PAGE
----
Portraits from Memory is another reminder that there was an extraordinary flowering of diverse and vigorous talents in the first quarter of the 20th century. The fact that many of its figures lived on into very recent days-Shaw, Santayana, and Whitehead come to mind—has obscured just how much of a piece this extraordinary period was, and how far in the past it actually is for us now. Russell’s personal reminiscences raise interesting reflections about the soil and atmosphere in which such talents grew and stimulate curiosity about the care and feeding of the English tradition. For instance, “Some Cambridge Dons of the Nineties” helps us realize how little we know about the late 19th-century and early 20th-century Cambridge that nurtured E. M. Forster, G. E. Moore, John Maynard Keynes, and which was such a center of philosophy. Russell’s stories about the eccentricities of Cambridge’s dons lead us to suspect that the privilege of aping the eccentric behavior of squires, open to children of the middle class who became members of the university, was not unconnected with the subsequent flowering of G. E. Moore, Whitehead, Wittgenstein, and Russell himself.

English intellectual society during Russell’s Cambridge years, these portraits show, was spontaneous and even naive, as if each man were discovering the world for himself. The present habit, already fixed in this country and now catching on in England as well, of mistaking knowingness and technical dexterity for intellectual competence, was notably absent. There was then, thank God, no equivalent for that final seal of cultural approval—having one’s picture in Time or Harper’s Bazaar. Smartness was not then the supreme virtue.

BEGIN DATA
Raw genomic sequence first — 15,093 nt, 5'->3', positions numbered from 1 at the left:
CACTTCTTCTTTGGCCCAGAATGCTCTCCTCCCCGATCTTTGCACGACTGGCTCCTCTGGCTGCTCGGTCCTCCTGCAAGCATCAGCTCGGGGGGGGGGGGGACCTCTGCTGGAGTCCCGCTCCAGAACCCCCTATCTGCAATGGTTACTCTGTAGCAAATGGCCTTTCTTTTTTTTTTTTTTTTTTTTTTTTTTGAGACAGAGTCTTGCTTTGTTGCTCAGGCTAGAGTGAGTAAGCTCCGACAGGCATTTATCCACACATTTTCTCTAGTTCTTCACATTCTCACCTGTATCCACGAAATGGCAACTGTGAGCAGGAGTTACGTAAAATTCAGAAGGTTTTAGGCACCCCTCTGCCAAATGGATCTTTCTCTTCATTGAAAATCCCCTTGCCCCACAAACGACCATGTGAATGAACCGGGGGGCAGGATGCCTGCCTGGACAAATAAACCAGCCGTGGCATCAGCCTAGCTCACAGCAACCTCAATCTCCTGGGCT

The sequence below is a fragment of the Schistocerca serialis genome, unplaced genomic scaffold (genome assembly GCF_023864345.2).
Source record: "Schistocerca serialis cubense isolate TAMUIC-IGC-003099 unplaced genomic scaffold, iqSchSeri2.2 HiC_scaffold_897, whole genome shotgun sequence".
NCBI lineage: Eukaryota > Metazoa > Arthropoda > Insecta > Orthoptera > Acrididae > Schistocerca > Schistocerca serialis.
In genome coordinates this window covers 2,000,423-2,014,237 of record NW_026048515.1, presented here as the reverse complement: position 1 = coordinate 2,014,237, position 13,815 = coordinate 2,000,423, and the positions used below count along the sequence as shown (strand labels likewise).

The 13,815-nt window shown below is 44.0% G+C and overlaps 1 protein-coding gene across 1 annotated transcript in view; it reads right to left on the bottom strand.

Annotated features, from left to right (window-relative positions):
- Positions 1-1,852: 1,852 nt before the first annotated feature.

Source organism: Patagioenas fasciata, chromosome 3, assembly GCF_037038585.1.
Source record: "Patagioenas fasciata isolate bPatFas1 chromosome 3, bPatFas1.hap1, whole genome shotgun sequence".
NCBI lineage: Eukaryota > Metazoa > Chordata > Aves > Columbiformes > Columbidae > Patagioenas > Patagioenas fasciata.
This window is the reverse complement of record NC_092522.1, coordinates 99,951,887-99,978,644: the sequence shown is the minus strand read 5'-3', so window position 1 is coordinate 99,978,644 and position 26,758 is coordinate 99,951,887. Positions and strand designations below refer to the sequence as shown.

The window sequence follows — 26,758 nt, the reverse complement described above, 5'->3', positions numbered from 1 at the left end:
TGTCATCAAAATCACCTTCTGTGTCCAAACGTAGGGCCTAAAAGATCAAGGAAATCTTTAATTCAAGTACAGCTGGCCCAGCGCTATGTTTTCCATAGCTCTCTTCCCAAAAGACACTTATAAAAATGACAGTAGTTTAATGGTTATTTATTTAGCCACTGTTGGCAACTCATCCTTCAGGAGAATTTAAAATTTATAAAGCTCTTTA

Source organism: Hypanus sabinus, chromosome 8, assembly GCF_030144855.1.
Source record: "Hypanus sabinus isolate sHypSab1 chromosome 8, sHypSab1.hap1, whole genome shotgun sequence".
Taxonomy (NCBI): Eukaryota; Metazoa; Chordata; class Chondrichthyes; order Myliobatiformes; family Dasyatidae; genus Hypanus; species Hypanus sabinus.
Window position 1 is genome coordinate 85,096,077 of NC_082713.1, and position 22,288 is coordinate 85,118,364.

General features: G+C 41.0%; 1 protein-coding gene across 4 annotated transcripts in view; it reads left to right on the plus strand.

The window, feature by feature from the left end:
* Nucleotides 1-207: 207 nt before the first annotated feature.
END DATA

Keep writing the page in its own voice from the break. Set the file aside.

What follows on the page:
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From the first of the three sections in this little collection, “An Autobiographical Epitome,” we learn that John Stuart Mill stood as godfather to Russell, and that Russell himself lived more than a third of his life a Victorian. Yet in the 1920′s his seemed the most contemporary of voices, his causes the most advanced: individual freedom, pacifism, atheism, etc., etc. But only the specific proposals and the circumstances were new; the pattern was not. Was not his personal example a continuation of the dutiful hedonism of the great Victorians—George Eliot’s living with George Henry Lewes, John Stuart Mill’s friendship with Mrs. Taylor? The ideal scheme of conduct, the broad benevolence we find in Russell’s published social views and ideas of social reform, though most of us seemed not to know it, were largely a product of that mid-19th-century English liberalism and radicalism for which, in its non-Manchester aspects, Mill chiefly spoke.